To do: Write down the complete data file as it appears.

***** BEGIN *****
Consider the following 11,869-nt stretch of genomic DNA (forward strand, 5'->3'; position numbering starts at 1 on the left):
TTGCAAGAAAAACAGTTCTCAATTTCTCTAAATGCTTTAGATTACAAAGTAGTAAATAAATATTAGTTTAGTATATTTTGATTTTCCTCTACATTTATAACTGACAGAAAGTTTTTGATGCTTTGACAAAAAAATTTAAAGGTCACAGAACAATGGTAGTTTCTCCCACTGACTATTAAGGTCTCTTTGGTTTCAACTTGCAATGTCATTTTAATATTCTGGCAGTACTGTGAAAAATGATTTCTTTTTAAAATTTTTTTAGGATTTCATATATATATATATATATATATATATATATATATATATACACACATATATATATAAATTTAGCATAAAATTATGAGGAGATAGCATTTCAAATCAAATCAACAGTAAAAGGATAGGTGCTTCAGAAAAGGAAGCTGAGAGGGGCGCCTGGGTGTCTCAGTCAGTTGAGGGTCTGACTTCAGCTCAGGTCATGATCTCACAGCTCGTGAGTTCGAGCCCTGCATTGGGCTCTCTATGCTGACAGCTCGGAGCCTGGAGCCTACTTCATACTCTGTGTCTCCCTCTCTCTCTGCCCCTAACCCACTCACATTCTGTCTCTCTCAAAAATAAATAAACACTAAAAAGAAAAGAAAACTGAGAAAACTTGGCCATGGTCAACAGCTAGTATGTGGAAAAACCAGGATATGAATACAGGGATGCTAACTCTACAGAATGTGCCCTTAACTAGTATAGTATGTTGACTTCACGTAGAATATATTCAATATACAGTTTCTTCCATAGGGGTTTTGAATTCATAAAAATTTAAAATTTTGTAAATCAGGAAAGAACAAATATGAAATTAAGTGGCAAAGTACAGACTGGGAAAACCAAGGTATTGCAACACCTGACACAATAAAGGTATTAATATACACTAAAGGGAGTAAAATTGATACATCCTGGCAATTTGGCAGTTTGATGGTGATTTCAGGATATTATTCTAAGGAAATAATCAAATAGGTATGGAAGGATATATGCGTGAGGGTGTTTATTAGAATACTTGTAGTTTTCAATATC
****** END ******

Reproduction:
Consider the following 11,869-nt stretch of genomic DNA (forward strand, 5'->3'; position numbering starts at 1 on the left):
TTGCAAGAAAAACAGTTCTCAATTTCTCTAAATGCTTTAGATTACAAAGTAGTAAATAAATATTAGTTTAGTATATTTTGATTTTCCTCTACATTTATAACTGACAGAAAGTTTTTGATGCTTTGACAAAAAAATTTAAAGGTCACAGAACAATGGTAGTTTCTCCCACTGACTATTAAGGTCTCTTTGGTTTCAACTTGCAATGTCATTTTAATATTCTGGCAGTACTGTGAAAAATGATTTCTTTTTAAAATTTTTTTAGGATTTCATATATATATATATATATATATATATATATATATATATACACACATATATATATAAATTTAGCATAAAATTATGAGGAGATAGCATTTCAAATCAAATCAACAGTAAAAGGATAGGTGCTTCAGAAAAGGAAGCTGAGAGGGGCGCCTGGGTGTCTCAGTCAGTTGAGGGTCTGACTTCAGCTCAGGTCATGATCTCACAGCTCGTGAGTTCGAGCCCTGCATTGGGCTCTCTATGCTGACAGCTCGGAGCCTGGAGCCTACTTCATACTCTGTGTCTCCCTCTCTCTCTGCCCCTAACCCACTCACATTCTGTCTCTCTCAAAAATAAATAAACACTAAAAAGAAAAGAAAACTGAGAAAACTTGGCCATGGTCAACAGCTAGTATGTGGAAAAACCAGGATATGAATACAGGGATGCTAACTCTACAGAATGTGCCCTTAACTAGTATAGTATGTTGACTTCACGTAGAATATATTCAATATACAGTTTCTTCCATAGGGGTTTTGAATTCATAAAAATTTAAAATTTTGTAAATCAGGAAAGAACAAATATGAAATTAAGTGGCAAAGTACAGACTGGGAAAACCAAGGTATTGCAACACCTGACACAATAAAGGTATTAATATACACTAAAGGGAGTAAAATTGATACATCCTGGCAATTTGGCAGTTTGATGGTGATTTCAGGATATTATTCTAAGGAAATAATCAAATAGGTATGGAAGGATATATGCGTGAGGGTGTTTATTAGAATACTTGTAGTTTTCAATATC